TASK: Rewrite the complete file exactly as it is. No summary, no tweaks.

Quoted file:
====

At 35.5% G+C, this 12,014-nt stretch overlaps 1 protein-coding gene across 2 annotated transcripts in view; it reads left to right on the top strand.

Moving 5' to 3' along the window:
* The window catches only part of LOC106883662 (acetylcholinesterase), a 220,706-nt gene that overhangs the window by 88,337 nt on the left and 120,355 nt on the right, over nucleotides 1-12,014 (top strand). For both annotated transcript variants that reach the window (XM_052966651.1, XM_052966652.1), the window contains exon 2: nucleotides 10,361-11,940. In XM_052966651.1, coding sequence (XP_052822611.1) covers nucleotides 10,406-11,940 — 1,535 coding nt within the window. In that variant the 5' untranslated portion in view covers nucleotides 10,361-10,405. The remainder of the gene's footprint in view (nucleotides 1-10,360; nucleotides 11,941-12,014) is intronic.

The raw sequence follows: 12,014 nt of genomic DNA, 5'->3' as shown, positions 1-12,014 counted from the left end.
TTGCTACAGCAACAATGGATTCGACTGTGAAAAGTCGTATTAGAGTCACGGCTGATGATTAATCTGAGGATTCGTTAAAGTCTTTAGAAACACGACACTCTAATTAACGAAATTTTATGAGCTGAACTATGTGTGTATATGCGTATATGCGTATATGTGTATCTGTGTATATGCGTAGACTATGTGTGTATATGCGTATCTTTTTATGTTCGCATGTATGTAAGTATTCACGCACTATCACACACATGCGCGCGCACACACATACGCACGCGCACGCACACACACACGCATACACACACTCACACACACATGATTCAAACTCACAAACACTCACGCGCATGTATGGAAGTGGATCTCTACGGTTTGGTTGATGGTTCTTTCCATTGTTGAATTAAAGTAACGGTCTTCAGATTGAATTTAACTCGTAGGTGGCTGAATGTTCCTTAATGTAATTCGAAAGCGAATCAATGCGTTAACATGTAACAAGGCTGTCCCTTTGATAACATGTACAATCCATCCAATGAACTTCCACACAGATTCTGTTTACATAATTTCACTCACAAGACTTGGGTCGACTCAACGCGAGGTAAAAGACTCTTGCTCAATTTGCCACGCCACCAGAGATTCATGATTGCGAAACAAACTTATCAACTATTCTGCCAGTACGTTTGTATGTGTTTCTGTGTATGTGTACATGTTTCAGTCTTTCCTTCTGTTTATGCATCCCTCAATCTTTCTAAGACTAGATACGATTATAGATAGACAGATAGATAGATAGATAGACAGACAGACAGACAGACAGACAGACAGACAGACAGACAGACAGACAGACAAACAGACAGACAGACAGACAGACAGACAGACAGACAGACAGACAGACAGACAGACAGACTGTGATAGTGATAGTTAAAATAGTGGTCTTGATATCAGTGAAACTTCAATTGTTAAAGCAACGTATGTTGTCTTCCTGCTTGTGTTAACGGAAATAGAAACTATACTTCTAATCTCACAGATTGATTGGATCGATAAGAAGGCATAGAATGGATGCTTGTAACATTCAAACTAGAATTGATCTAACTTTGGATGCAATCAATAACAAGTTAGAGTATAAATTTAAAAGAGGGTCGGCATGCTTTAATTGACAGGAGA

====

At 35.5% G+C, this 12,014-nt stretch overlaps 1 protein-coding gene across 2 annotated transcripts in view; it reads left to right on the top strand.

Moving 5' to 3' along the window:
* The window catches only part of LOC106883662 (acetylcholinesterase), a 220,706-nt gene that overhangs the window by 88,337 nt on the left and 120,355 nt on the right, over nucleotides 1-12,014 (top strand). For both annotated transcript variants that reach the window (XM_052966651.1, XM_052966652.1), the window contains exon 2: nucleotides 10,361-11,940. In XM_052966651.1, coding sequence (XP_052822611.1) covers nucleotides 10,406-11,940 — 1,535 coding nt within the window. In that variant the 5' untranslated portion in view covers nucleotides 10,361-10,405. The remainder of the gene's footprint in view (nucleotides 1-10,360; nucleotides 11,941-12,014) is intronic.

The raw sequence follows: 12,014 nt of genomic DNA, 5'->3' as shown, positions 1-12,014 counted from the left end.
TTGCTACAGCAACAATGGATTCGACTGTGAAAAGTCGTATTAGAGTCACGGCTGATGATTAATCTGAGGATTCGTTAAAGTCTTTAGAAACACGACACTCTAATTAACGAAATTTTATGAGCTGAACTATGTGTGTATATGCGTATATGCGTATATGTGTATCTGTGTATATGCGTAGACTATGTGTGTATATGCGTATCTTTTTATGTTCGCATGTATGTAAGTATTCACGCACTATCACACACATGCGCGCGCACACACATACGCACGCGCACGCACACACACACGCATACACACACTCACACACACATGATTCAAACTCACAAACACTCACGCGCATGTATGGAAGTGGATCTCTACGGTTTGGTTGATGGTTCTTTCCATTGTTGAATTAAAGTAACGGTCTTCAGATTGAATTTAACTCGTAGGTGGCTGAATGTTCCTTAATGTAATTCGAAAGCGAATCAATGCGTTAACATGTAACAAGGCTGTCCCTTTGATAACATGTACAATCCATCCAATGAACTTCCACACAGATTCTGTTTACATAATTTCACTCACAAGACTTGGGTCGACTCAACGCGAGGTAAAAGACTCTTGCTCAATTTGCCACGCCACCAGAGATTCATGATTGCGAAACAAACTTATCAACTATTCTGCCAGTACGTTTGTATGTGTTTCTGTGTATGTGTACATGTTTCAGTCTTTCCTTCTGTTTATGCATCCCTCAATCTTTCTAAGACTAGATACGATTATAGATAGACAGATAGATAGATAGATAGACAGACAGACAGACAGACAGACAGACAGACAGACAGACAGACAGACAGACAAACAGACAGACAGACAGACAGACAGACAGACAGACAGACAGACAGACAGACAGACAGACTGTGATAGTGATAGTTAAAATAGTGGTCTTGATATCAGTGAAACTTCAATTGTTAAAGCAACGTATGTTGTCTTCCTGCTTGTGTTAACGGAAATAGAAACTATACTTCTAATCTCACAGATTGATTGGATCGATAAGAAGGCATAGAATGGATGCTTGTAACATTCAAACTAGAATTGATCTAACTTTGGATGCAATCAATAACAAGTTAGAGTATAAATTTAAAAGAGGGTCGGCATGCTTTAATTGACAGGAGA